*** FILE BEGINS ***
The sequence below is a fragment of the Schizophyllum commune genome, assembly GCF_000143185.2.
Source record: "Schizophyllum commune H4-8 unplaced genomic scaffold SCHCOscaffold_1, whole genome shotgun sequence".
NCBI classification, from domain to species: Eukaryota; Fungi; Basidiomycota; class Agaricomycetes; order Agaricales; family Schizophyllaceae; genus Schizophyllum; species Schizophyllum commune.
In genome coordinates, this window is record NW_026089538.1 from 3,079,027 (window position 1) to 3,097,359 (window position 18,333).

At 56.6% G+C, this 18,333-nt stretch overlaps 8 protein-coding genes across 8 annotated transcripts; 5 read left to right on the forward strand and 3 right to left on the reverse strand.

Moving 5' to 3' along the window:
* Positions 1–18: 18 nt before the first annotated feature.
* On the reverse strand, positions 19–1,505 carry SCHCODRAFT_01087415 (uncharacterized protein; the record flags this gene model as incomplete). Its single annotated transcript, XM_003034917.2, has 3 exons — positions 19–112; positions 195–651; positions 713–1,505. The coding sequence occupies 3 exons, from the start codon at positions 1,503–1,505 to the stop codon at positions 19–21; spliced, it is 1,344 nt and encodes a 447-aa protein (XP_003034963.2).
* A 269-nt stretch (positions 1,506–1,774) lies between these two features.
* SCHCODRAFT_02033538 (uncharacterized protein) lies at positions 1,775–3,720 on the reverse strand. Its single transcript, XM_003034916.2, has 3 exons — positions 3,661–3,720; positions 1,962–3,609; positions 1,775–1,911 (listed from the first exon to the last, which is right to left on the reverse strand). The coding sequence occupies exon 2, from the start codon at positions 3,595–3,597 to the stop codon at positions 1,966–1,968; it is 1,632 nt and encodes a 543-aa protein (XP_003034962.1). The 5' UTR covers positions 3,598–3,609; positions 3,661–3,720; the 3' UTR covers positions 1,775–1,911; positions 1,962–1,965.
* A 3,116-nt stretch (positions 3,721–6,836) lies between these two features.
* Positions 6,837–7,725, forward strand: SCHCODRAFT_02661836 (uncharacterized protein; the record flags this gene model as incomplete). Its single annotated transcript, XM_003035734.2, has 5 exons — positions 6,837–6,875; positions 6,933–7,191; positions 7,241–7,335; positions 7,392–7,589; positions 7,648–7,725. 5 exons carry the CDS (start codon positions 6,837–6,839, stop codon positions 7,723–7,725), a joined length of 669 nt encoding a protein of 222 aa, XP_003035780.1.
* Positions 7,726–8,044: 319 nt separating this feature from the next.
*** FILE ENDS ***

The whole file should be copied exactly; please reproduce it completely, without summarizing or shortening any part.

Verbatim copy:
The sequence below is a fragment of the Schizophyllum commune genome, assembly GCF_000143185.2.
Source record: "Schizophyllum commune H4-8 unplaced genomic scaffold SCHCOscaffold_1, whole genome shotgun sequence".
NCBI classification, from domain to species: Eukaryota; Fungi; Basidiomycota; class Agaricomycetes; order Agaricales; family Schizophyllaceae; genus Schizophyllum; species Schizophyllum commune.
In genome coordinates, this window is record NW_026089538.1 from 3,079,027 (window position 1) to 3,097,359 (window position 18,333).

At 56.6% G+C, this 18,333-nt stretch overlaps 8 protein-coding genes across 8 annotated transcripts; 5 read left to right on the forward strand and 3 right to left on the reverse strand.

Moving 5' to 3' along the window:
* Positions 1–18: 18 nt before the first annotated feature.
* On the reverse strand, positions 19–1,505 carry SCHCODRAFT_01087415 (uncharacterized protein; the record flags this gene model as incomplete). Its single annotated transcript, XM_003034917.2, has 3 exons — positions 19–112; positions 195–651; positions 713–1,505. The coding sequence occupies 3 exons, from the start codon at positions 1,503–1,505 to the stop codon at positions 19–21; spliced, it is 1,344 nt and encodes a 447-aa protein (XP_003034963.2).
* A 269-nt stretch (positions 1,506–1,774) lies between these two features.
* SCHCODRAFT_02033538 (uncharacterized protein) lies at positions 1,775–3,720 on the reverse strand. Its single transcript, XM_003034916.2, has 3 exons — positions 3,661–3,720; positions 1,962–3,609; positions 1,775–1,911 (listed from the first exon to the last, which is right to left on the reverse strand). The coding sequence occupies exon 2, from the start codon at positions 3,595–3,597 to the stop codon at positions 1,966–1,968; it is 1,632 nt and encodes a 543-aa protein (XP_003034962.1). The 5' UTR covers positions 3,598–3,609; positions 3,661–3,720; the 3' UTR covers positions 1,775–1,911; positions 1,962–1,965.
* A 3,116-nt stretch (positions 3,721–6,836) lies between these two features.
* Positions 6,837–7,725, forward strand: SCHCODRAFT_02661836 (uncharacterized protein; the record flags this gene model as incomplete). Its single annotated transcript, XM_003035734.2, has 5 exons — positions 6,837–6,875; positions 6,933–7,191; positions 7,241–7,335; positions 7,392–7,589; positions 7,648–7,725. 5 exons carry the CDS (start codon positions 6,837–6,839, stop codon positions 7,723–7,725), a joined length of 669 nt encoding a protein of 222 aa, XP_003035780.1.
* Positions 7,726–8,044: 319 nt separating this feature from the next.